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Publication numberUS8119546 B2
Publication typeGrant
Application numberUS 12/110,678
Publication dateFeb 21, 2012
Filing dateApr 28, 2008
Priority dateJul 29, 2005
Also published asCN1905198A, CN1905198B, US7405464, US20070026549, US20080206912
Publication number110678, 12110678, US 8119546 B2, US 8119546B2, US-B2-8119546, US8119546 B2, US8119546B2
InventorsSoong-Yong Joo, Myung-Koo Kang
Original AssigneeSamsung Electronics Co., Ltd.
Export CitationBiBTeX, EndNote, RefMan
External Links: USPTO, USPTO Assignment, Espacenet
Array substrate, method of manufacturing the same and method of crystallizing silicon
US 8119546 B2
Abstract
An array substrate includes a base substrate, a switching element, and a pixel electrode. The switching element is on the base substrate. The switching element includes a poly silicon pattern having at least one block. Grains are formed in each of the at least one block that are extended in a plurality of directions. The pixel electrode is electrically connected to the switching element. Therefore, current mobility and design margin of the switching element are improved.
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Claims(10)
What is claimed is:
1. A method of manufacturing an array substrate comprising:
forming a poly silicon pattern having at least one block on a base substrate, grains formed in each block extended in a plurality of directions;
forming a gate insulating layer on the base substrate covering the poly silicon pattern;
forming a gate electrode on the gate insulating layer, the gate electrode overlapping the poly silicon pattern;
forming an insulating interlayer covering the gate insulating layer and the gate electrode;
forming a first contact hole through which a first end portion of the poly silicon pattern is exposed and forming a second contact hole through which a second end portion of the poly silicon pattern is exposed in the insulating interlayer and the gate insulating layer;
forming a source electrode and a drain electrode, the source and drain electrodes making contact with the first and second end portions through the first and second contact holes, respectively; and
forming a pixel electrode electrically connected to the drain electrode,
wherein each of the at least one block is divided into a first grain region, a second grain region, a third grain region, and a fourth grain region, and each of the first, second, third, and fourth grain regions has a substantially triangular shape.
2. The method of claim 1, wherein forming a poly silicon pattern includes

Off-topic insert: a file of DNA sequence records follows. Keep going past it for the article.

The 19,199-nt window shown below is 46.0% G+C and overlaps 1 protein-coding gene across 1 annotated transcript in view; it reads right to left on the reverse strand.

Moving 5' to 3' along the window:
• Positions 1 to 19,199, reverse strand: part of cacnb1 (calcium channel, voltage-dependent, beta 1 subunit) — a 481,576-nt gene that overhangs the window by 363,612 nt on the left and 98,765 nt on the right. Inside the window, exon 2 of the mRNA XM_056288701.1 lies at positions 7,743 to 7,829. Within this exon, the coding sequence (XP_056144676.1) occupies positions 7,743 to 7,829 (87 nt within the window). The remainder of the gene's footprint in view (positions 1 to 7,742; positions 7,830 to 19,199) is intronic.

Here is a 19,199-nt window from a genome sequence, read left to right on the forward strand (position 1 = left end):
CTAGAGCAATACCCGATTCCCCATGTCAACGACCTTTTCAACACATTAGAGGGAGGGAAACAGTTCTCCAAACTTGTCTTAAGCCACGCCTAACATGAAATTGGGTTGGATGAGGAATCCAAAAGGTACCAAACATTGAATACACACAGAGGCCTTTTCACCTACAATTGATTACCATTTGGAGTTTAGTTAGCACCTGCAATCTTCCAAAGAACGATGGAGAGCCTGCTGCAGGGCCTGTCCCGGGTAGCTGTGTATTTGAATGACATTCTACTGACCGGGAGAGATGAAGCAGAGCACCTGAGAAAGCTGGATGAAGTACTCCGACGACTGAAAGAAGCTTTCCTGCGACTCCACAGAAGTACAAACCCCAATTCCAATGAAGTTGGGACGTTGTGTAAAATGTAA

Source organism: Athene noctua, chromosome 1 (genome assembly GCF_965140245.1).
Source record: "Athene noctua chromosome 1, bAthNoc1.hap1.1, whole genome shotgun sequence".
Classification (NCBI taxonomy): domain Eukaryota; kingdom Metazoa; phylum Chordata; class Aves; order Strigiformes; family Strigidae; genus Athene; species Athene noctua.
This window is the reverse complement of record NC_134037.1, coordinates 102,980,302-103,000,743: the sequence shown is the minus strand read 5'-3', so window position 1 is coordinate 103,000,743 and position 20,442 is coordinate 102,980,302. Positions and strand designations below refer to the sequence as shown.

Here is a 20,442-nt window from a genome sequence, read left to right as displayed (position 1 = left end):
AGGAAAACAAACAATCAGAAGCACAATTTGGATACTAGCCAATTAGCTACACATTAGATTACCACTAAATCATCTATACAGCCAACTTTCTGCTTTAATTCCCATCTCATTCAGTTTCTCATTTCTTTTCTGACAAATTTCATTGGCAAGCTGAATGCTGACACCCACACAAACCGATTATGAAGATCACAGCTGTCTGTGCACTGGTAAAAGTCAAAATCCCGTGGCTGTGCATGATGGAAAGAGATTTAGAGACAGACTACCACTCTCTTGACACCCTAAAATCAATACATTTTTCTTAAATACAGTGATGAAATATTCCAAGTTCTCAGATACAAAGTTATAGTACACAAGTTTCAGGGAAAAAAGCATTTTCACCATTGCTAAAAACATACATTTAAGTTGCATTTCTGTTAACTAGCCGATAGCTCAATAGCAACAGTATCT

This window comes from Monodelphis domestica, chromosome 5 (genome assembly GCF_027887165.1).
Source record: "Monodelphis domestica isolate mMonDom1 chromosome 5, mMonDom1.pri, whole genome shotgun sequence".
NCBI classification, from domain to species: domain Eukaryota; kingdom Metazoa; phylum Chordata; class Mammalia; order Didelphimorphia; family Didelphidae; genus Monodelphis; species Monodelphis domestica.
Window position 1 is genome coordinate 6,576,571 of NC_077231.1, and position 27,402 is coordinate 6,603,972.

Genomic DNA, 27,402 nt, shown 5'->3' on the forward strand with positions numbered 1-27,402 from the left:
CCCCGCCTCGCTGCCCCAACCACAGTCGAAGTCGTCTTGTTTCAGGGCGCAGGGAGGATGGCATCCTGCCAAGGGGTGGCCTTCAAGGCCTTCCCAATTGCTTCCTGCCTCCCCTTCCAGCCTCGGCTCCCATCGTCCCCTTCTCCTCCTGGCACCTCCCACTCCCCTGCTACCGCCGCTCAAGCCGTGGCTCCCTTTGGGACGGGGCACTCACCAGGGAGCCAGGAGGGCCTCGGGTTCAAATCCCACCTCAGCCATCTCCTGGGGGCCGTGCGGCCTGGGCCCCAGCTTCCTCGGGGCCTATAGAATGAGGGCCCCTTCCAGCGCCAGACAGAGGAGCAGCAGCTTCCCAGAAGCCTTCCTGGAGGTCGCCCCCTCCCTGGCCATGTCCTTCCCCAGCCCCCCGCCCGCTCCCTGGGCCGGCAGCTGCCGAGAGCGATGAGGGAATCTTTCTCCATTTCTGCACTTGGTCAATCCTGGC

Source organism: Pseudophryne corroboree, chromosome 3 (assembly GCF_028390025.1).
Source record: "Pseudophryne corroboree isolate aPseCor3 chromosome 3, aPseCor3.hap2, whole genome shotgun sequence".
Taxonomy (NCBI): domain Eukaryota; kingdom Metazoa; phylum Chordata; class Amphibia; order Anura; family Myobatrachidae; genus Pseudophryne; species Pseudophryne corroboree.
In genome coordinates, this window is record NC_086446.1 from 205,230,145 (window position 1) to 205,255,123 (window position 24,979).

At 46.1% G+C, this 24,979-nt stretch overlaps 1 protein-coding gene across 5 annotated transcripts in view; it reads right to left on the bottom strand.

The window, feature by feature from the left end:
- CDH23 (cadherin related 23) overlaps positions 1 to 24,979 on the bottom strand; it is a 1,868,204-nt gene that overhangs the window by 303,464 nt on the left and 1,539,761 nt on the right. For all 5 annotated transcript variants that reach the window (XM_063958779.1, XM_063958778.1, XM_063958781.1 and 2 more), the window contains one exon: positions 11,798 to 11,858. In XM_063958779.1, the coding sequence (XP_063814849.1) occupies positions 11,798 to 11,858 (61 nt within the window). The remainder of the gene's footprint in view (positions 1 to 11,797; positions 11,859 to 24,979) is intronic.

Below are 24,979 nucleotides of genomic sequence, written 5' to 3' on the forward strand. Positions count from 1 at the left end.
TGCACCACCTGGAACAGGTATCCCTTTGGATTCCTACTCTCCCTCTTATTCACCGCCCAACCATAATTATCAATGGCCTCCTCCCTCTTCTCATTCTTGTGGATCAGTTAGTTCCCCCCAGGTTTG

forming an amorphous silicon layer on the base substrate;
arranging a mask on the amorphous silicon layer, the mask including a transmitting portion and a blocking portion;
irradiating a laser beam on a first melting area of the amorphous silicon layer corresponding to the transmitting portion to melt the first melting area;
shifting the mask by a width of the transmitting portion; and
irradiating the laser beam on a second melting area of the amorphous silicon layer corresponding to the transmitting portion to melt the second melting area and form a poly silicon layer.
3. The method of claim 2, wherein forming the poly silicon pattern further includes patterning the poly silicon layer through a photolithography process.
4. The method of claim 1, wherein each of the at least one block has a substantially square shape.
5. The method of claim 4, wherein grains formed in the first grain region and the third grain region are extended in a horizontal direction of the array substrate, and grains formed in the second and fourth grain regions that are adjacent to the first grain region are extended in a longitudinal direction of the array substrate.
6. The method of claim 1, wherein a width of each of the at least one block is no more than a distance between the source electrode and the drain electrode.
7. The method of claim 1, prior to the forming the pixel electrode, further comprising:
forming a protecting layer on the insulating interlayer; and
forming a third contact hole through which the drain electrode is partially exposed in the protecting layer,
wherein forming the pixel electrode electrically connected to the drain electrode includes connecting the pixel electrode to the drain electrode through the third contact hole.
8. A method of crystallizing silicon comprising:
forming an amorphous silicon layer on a base substrate;
arranging a mask on the amorphous silicon layer, the mask including a transmitting portion having a substantially square shape and a blocking portion;